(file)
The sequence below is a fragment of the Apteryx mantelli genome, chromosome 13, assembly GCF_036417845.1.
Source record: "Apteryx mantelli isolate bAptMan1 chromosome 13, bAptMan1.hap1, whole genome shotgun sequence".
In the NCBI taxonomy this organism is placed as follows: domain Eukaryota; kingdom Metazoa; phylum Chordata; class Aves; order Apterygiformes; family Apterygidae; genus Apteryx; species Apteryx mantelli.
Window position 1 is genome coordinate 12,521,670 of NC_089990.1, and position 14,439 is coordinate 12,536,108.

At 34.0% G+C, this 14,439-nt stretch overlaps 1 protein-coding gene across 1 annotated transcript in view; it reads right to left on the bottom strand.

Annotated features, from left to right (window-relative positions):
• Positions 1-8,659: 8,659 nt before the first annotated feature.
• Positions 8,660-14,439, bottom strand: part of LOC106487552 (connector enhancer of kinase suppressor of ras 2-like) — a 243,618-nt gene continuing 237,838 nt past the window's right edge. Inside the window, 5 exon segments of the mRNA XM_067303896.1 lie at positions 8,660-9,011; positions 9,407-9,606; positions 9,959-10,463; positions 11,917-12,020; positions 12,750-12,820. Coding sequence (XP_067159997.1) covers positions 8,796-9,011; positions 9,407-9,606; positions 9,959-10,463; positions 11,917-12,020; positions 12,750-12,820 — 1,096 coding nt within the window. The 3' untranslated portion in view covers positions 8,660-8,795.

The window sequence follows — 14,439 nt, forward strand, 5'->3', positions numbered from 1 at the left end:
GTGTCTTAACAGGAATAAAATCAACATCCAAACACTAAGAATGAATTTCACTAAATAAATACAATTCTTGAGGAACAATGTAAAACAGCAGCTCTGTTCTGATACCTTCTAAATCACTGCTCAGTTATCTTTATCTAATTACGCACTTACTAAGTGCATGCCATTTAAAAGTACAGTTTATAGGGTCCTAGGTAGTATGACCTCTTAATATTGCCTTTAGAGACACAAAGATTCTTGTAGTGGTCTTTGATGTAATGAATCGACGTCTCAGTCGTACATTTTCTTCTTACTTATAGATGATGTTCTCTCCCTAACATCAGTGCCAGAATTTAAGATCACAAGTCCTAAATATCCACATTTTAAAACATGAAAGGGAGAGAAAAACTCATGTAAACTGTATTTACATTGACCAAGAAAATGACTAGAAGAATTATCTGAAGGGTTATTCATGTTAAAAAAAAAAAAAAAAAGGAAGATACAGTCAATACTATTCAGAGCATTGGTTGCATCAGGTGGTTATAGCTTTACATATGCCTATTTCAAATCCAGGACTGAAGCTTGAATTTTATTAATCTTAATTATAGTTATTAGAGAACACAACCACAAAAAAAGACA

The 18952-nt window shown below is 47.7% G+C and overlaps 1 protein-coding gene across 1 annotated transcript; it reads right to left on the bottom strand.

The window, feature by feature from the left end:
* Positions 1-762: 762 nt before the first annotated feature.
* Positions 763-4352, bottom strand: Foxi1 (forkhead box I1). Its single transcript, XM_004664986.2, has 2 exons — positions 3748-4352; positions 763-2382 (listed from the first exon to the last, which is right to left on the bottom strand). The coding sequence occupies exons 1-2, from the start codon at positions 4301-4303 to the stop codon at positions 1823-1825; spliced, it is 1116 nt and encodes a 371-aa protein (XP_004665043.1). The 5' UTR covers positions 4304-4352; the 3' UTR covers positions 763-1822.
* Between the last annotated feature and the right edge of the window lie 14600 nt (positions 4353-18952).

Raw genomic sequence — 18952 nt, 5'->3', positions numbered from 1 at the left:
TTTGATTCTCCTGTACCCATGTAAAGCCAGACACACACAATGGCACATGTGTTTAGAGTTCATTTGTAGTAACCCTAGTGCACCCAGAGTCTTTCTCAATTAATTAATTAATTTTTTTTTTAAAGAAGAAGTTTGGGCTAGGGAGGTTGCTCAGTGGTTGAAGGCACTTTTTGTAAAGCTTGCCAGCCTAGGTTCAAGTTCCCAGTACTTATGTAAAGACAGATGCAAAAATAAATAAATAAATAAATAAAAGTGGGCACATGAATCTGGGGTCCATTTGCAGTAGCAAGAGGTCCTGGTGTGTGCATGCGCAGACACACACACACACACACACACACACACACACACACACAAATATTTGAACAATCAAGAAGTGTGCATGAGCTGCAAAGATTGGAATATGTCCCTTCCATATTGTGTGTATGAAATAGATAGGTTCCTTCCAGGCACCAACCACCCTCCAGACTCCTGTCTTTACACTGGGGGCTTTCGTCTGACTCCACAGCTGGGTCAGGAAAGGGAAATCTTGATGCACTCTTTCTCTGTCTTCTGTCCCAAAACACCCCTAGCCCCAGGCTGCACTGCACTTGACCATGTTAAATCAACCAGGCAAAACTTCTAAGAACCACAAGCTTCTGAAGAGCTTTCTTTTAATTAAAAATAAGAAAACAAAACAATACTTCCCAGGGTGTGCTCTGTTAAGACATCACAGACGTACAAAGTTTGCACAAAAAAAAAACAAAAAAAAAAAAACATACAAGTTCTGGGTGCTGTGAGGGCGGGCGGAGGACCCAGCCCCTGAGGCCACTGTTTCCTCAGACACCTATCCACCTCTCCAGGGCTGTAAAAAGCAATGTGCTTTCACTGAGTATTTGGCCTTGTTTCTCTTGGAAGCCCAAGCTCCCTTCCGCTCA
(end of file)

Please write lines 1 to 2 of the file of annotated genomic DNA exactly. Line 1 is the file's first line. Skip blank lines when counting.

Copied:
The sequence below is a fragment of the Apteryx mantelli genome, chromosome 13, assembly GCF_036417845.1.
Source record: "Apteryx mantelli isolate bAptMan1 chromosome 13, bAptMan1.hap1, whole genome shotgun sequence".